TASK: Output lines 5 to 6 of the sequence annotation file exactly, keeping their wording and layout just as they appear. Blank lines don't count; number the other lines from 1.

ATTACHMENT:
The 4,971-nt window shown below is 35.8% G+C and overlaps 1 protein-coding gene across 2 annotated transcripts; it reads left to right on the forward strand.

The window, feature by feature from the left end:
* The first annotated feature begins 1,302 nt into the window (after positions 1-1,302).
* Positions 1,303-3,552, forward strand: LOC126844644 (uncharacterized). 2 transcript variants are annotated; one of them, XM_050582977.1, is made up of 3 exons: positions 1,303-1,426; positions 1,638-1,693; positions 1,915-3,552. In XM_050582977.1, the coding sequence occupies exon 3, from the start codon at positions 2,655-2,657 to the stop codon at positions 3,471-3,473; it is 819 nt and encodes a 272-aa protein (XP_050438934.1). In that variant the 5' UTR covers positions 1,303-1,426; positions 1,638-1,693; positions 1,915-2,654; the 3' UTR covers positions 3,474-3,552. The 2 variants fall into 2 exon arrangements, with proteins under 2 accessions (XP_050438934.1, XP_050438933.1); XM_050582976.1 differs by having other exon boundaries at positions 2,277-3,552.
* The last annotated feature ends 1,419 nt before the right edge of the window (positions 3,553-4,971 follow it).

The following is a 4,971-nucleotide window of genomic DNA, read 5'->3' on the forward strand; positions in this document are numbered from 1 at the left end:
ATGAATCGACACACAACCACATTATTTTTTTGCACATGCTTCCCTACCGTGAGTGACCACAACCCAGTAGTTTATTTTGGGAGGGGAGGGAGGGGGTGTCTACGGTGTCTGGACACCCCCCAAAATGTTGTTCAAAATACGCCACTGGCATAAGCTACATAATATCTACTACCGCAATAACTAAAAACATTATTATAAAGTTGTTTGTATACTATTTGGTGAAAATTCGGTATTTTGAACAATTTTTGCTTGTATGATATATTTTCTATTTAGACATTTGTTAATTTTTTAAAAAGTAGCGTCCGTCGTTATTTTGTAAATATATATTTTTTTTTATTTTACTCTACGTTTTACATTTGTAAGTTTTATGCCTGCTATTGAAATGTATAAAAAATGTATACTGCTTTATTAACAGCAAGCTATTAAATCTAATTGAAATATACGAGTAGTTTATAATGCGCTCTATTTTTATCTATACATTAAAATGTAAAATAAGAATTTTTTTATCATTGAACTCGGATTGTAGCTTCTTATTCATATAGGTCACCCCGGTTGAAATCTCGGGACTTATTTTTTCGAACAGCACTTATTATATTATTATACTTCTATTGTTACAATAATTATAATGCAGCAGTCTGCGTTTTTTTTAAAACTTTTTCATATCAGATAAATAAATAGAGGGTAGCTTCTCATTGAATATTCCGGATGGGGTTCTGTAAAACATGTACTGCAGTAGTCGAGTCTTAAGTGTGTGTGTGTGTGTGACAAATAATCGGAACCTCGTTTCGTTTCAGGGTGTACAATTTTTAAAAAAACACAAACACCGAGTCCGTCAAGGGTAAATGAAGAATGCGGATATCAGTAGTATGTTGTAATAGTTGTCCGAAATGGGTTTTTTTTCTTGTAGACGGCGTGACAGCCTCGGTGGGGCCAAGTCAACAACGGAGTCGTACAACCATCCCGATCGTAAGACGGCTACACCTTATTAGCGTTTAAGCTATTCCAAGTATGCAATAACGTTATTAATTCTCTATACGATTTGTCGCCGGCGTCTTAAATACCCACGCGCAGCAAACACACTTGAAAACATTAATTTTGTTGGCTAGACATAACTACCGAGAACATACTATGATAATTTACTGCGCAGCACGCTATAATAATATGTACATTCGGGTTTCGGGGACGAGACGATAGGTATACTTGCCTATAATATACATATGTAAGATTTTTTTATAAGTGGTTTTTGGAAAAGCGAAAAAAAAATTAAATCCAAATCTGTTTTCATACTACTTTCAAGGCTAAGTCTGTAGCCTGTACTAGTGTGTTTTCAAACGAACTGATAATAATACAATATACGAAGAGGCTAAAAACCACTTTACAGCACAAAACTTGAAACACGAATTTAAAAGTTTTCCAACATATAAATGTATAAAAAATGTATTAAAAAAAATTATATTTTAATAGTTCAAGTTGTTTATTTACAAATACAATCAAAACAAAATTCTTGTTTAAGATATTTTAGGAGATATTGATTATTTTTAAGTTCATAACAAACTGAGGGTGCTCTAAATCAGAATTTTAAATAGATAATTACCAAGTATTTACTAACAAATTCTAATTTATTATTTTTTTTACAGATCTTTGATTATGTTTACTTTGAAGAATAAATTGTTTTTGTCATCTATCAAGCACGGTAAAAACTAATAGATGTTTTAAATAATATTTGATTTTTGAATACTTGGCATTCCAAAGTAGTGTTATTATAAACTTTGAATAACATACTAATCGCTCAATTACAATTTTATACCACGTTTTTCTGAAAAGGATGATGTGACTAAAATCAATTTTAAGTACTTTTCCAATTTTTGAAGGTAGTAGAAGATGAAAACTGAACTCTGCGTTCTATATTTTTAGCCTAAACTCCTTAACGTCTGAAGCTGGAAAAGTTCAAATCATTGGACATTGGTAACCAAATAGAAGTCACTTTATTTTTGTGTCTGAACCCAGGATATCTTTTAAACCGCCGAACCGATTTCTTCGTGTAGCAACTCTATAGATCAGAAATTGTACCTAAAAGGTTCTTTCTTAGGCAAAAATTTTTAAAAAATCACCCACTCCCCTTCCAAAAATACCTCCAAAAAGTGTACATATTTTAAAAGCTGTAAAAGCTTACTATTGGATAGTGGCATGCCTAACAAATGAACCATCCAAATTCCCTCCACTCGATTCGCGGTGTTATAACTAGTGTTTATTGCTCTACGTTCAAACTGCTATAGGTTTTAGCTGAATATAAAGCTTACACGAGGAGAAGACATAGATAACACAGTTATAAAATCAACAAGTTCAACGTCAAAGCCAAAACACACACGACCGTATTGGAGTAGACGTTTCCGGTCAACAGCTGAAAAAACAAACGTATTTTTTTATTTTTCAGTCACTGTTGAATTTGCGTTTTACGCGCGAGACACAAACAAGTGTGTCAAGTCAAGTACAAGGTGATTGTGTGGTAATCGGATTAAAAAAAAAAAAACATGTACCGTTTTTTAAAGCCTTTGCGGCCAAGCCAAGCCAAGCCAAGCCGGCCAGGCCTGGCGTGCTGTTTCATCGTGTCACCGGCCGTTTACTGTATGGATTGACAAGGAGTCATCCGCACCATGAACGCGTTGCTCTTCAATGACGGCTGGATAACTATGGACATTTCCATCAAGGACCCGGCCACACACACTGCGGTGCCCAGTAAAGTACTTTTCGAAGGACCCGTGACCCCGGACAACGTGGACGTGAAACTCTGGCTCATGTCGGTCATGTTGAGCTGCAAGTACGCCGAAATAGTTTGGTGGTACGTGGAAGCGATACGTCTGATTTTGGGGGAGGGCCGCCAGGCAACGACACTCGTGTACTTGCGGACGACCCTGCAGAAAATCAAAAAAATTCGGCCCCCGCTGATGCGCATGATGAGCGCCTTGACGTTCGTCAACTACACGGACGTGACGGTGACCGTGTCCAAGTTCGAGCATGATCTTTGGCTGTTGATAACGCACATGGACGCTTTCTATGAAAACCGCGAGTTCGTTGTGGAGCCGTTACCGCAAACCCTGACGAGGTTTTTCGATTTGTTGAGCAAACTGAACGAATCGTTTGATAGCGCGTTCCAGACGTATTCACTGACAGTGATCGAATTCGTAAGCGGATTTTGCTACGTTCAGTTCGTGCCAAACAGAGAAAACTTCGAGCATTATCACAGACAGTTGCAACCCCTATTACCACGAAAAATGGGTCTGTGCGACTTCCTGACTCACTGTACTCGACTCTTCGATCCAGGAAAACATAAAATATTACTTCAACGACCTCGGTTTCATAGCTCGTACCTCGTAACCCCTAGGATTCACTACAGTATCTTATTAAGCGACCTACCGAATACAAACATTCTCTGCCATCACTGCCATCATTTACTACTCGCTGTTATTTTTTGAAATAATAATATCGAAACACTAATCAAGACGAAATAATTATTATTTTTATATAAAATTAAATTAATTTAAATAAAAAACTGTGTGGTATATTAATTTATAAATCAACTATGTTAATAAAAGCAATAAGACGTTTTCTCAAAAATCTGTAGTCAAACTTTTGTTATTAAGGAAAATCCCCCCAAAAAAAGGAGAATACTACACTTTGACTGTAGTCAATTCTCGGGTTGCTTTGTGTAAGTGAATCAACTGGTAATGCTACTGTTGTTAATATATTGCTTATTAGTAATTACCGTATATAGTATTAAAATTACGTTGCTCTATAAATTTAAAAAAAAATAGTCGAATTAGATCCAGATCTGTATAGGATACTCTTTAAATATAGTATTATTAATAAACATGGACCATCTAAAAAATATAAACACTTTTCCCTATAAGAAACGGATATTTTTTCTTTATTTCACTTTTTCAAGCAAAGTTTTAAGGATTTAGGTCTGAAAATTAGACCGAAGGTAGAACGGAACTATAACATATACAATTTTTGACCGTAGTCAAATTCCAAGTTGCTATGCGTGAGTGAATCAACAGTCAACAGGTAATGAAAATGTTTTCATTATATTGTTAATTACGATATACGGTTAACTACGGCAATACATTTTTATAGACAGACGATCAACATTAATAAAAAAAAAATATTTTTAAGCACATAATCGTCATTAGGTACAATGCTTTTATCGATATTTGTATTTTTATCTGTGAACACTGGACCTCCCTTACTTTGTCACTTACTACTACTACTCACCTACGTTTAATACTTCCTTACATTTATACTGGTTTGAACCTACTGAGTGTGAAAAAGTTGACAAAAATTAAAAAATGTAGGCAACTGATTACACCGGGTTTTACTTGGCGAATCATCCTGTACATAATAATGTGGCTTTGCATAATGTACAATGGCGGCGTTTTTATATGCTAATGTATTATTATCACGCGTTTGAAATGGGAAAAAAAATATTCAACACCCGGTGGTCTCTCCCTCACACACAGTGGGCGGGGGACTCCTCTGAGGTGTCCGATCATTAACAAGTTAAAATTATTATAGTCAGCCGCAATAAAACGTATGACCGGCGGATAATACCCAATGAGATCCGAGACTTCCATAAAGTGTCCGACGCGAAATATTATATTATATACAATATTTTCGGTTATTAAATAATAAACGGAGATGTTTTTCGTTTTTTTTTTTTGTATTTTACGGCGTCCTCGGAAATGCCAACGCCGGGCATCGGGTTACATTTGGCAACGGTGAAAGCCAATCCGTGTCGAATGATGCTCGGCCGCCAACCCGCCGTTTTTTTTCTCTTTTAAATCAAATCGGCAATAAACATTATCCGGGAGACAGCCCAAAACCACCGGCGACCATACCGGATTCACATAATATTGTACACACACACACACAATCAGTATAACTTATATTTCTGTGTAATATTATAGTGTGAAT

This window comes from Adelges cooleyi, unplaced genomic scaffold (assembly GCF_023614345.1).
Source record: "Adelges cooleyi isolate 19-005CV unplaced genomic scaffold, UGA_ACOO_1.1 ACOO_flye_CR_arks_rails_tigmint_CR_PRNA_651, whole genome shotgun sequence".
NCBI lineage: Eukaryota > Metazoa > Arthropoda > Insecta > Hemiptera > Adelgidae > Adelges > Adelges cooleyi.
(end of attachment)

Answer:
* The last annotated feature ends 1,419 nt before the right edge of the window (positions 3,553-4,971 follow it).

The following is a 4,971-nucleotide window of genomic DNA, read 5'->3' on the forward strand; positions in this document are numbered from 1 at the left end: